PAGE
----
• Meanwhile on the other side of the Buckeye State, The Lima News reported that Delphos and Ottawa-Glandorf school districts, both located in rural Northwest Ohio, have purchased new computers to ensure that their students will be able to take the PARCC exams.
  • Finally, in rural Southeast Ohio, The Marietta Times reported that Morgan Local School District has been piloting Thinkgate. Teachers at Morgan Local will use this digital instructional system to provide real-time feedback to students about how well they are progressing toward meeting the learning expectations of the Common Core.  

In addition to these local efforts, the governor’s budget proposal (see page D-180) also takes steps to improve technology as schools transition to the Common Core and the PARCC exams. In the state’s student assessment line-item, the governor proposes...


This Q&A with T.J. Wallace, the executive director for Dayton Liberty Academies, is the sixth of our seven-part series on school leadership. (Please see our Q&A with Dr. Glenda Brown, Andy BoyDr. Judy Hennessey, and Hannah Powell Tuney, and Chad Webb.)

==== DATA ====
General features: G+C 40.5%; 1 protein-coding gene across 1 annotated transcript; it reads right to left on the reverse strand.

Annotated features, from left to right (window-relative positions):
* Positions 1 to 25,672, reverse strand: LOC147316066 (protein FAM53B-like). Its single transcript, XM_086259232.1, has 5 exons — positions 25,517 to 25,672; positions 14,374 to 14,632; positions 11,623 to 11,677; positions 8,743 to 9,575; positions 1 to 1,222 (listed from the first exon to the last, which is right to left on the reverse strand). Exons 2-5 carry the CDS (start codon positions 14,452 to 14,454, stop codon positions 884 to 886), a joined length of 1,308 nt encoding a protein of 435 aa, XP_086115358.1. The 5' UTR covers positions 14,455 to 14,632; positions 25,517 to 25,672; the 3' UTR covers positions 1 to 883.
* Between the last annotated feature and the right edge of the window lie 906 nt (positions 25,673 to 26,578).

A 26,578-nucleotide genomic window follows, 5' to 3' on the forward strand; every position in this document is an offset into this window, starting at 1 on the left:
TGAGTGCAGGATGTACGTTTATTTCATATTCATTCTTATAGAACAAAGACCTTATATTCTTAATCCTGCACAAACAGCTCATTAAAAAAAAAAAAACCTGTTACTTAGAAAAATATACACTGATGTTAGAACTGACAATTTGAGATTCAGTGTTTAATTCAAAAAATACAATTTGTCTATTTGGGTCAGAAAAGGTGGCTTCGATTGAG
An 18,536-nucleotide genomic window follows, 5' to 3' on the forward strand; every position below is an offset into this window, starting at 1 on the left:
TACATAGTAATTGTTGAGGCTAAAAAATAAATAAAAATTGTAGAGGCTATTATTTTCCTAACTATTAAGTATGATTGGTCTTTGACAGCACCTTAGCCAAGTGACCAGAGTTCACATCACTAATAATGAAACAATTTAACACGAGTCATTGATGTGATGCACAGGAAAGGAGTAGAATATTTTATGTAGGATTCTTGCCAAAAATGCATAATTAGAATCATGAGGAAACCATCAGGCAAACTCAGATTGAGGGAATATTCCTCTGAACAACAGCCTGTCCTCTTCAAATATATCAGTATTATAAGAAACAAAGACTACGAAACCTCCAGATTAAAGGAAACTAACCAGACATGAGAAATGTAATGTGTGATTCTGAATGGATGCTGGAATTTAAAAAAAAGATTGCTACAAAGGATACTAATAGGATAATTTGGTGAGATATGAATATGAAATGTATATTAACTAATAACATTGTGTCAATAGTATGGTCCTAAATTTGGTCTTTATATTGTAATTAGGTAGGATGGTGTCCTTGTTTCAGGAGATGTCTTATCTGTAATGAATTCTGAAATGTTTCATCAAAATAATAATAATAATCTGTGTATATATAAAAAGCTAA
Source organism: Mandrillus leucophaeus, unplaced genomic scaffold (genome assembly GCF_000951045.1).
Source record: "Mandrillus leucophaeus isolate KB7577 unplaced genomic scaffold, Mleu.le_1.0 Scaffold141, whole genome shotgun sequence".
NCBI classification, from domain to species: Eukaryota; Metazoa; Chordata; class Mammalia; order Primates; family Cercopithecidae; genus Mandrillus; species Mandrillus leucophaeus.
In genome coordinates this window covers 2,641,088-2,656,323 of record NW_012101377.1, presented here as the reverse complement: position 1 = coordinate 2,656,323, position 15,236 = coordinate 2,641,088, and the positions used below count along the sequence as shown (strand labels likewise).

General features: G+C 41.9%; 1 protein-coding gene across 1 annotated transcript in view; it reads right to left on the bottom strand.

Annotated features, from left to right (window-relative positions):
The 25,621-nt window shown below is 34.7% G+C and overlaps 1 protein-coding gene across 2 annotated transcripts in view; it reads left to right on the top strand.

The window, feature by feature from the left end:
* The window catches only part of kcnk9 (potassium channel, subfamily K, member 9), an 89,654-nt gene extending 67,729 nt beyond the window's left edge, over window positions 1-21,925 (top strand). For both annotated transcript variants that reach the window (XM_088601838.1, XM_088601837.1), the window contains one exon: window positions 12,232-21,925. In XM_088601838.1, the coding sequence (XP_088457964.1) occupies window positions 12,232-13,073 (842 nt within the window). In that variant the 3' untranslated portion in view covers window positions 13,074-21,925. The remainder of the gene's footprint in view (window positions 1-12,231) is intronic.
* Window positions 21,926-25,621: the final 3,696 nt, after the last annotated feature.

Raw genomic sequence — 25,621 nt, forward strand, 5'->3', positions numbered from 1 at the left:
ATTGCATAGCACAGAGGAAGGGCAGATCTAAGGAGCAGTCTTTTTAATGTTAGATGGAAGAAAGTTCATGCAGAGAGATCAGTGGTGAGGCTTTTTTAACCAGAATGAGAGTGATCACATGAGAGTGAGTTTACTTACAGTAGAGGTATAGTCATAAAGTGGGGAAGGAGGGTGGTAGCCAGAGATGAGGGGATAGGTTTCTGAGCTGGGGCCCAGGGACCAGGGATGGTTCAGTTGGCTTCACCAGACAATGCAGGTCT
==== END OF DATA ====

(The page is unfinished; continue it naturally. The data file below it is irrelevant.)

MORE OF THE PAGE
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Two years ago T.J. Wallace was recruited to be a principal at the Dayton Leadership Academies. His job was to turn around the Dayton Liberty campus, which was facing possible closure for back-to-back failing state report cards.

At the time, EdisonLearning, Inc., a for-profit management company, was operating his school and a second, known as the Dayton View campus. Both had poor test scores and were plagued by administrative chaos. The schools’ board and their authorizer, the Thomas B. Fordham Foundation, were out of patience. Fordham and the board took matters into their own hands and chose Wallace, imposing him on their management company.

This year Edison Learning is gone and Wallace is the executive director of both schools.